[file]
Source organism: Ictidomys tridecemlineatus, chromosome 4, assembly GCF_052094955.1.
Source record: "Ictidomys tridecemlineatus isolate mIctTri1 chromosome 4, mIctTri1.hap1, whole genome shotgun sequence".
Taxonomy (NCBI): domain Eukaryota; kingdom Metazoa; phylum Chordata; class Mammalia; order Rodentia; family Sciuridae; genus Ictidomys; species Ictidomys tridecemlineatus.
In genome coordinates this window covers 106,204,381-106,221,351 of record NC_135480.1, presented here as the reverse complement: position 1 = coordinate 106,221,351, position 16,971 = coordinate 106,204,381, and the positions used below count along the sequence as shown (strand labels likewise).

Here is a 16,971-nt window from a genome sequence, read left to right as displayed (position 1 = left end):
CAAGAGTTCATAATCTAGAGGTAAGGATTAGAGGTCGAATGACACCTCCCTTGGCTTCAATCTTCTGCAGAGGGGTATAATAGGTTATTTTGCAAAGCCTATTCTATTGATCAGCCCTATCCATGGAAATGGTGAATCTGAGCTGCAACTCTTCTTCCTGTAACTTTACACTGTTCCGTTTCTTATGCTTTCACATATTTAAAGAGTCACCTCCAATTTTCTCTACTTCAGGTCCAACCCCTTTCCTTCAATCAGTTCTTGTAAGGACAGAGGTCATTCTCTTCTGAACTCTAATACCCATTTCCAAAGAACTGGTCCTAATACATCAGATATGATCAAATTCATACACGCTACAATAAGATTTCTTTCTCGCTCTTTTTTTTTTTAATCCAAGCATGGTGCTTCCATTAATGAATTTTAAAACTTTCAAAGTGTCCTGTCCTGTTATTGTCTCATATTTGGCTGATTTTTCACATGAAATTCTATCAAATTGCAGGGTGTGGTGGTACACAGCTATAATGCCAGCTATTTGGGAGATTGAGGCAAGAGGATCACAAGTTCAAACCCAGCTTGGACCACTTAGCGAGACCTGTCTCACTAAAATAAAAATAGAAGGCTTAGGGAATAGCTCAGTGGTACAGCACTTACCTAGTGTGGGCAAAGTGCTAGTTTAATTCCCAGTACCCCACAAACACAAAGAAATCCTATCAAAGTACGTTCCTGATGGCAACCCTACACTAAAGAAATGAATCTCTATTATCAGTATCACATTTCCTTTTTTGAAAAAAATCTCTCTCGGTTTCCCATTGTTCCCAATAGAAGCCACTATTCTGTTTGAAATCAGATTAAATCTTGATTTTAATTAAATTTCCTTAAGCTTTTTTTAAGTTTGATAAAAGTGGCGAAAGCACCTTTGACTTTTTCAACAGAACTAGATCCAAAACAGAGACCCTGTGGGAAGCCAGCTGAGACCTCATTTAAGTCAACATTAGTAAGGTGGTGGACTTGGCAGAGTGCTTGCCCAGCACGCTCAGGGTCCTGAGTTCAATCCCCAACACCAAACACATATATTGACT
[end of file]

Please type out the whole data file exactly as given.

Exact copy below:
Source organism: Ictidomys tridecemlineatus, chromosome 4, assembly GCF_052094955.1.
Source record: "Ictidomys tridecemlineatus isolate mIctTri1 chromosome 4, mIctTri1.hap1, whole genome shotgun sequence".
Taxonomy (NCBI): domain Eukaryota; kingdom Metazoa; phylum Chordata; class Mammalia; order Rodentia; family Sciuridae; genus Ictidomys; species Ictidomys tridecemlineatus.
In genome coordinates this window covers 106,204,381-106,221,351 of record NC_135480.1, presented here as the reverse complement: position 1 = coordinate 106,221,351, position 16,971 = coordinate 106,204,381, and the positions used below count along the sequence as shown (strand labels likewise).

Here is a 16,971-nt window from a genome sequence, read left to right as displayed (position 1 = left end):
CAAGAGTTCATAATCTAGAGGTAAGGATTAGAGGTCGAATGACACCTCCCTTGGCTTCAATCTTCTGCAGAGGGGTATAATAGGTTATTTTGCAAAGCCTATTCTATTGATCAGCCCTATCCATGGAAATGGTGAATCTGAGCTGCAACTCTTCTTCCTGTAACTTTACACTGTTCCGTTTCTTATGCTTTCACATATTTAAAGAGTCACCTCCAATTTTCTCTACTTCAGGTCCAACCCCTTTCCTTCAATCAGTTCTTGTAAGGACAGAGGTCATTCTCTTCTGAACTCTAATACCCATTTCCAAAGAACTGGTCCTAATACATCAGATATGATCAAATTCATACACGCTACAATAAGATTTCTTTCTCGCTCTTTTTTTTTTTAATCCAAGCATGGTGCTTCCATTAATGAATTTTAAAACTTTCAAAGTGTCCTGTCCTGTTATTGTCTCATATTTGGCTGATTTTTCACATGAAATTCTATCAAATTGCAGGGTGTGGTGGTACACAGCTATAATGCCAGCTATTTGGGAGATTGAGGCAAGAGGATCACAAGTTCAAACCCAGCTTGGACCACTTAGCGAGACCTGTCTCACTAAAATAAAAATAGAAGGCTTAGGGAATAGCTCAGTGGTACAGCACTTACCTAGTGTGGGCAAAGTGCTAGTTTAATTCCCAGTACCCCACAAACACAAAGAAATCCTATCAAAGTACGTTCCTGATGGCAACCCTACACTAAAGAAATGAATCTCTATTATCAGTATCACATTTCCTTTTTTGAAAAAAATCTCTCTCGGTTTCCCATTGTTCCCAATAGAAGCCACTATTCTGTTTGAAATCAGATTAAATCTTGATTTTAATTAAATTTCCTTAAGCTTTTTTTAAGTTTGATAAAAGTGGCGAAAGCACCTTTGACTTTTTCAACAGAACTAGATCCAAAACAGAGACCCTGTGGGAAGCCAGCTGAGACCTCATTTAAGTCAACATTAGTAAGGTGGTGGACTTGGCAGAGTGCTTGCCCAGCACGCTCAGGGTCCTGAGTTCAATCCCCAACACCAAACACATATATTGACT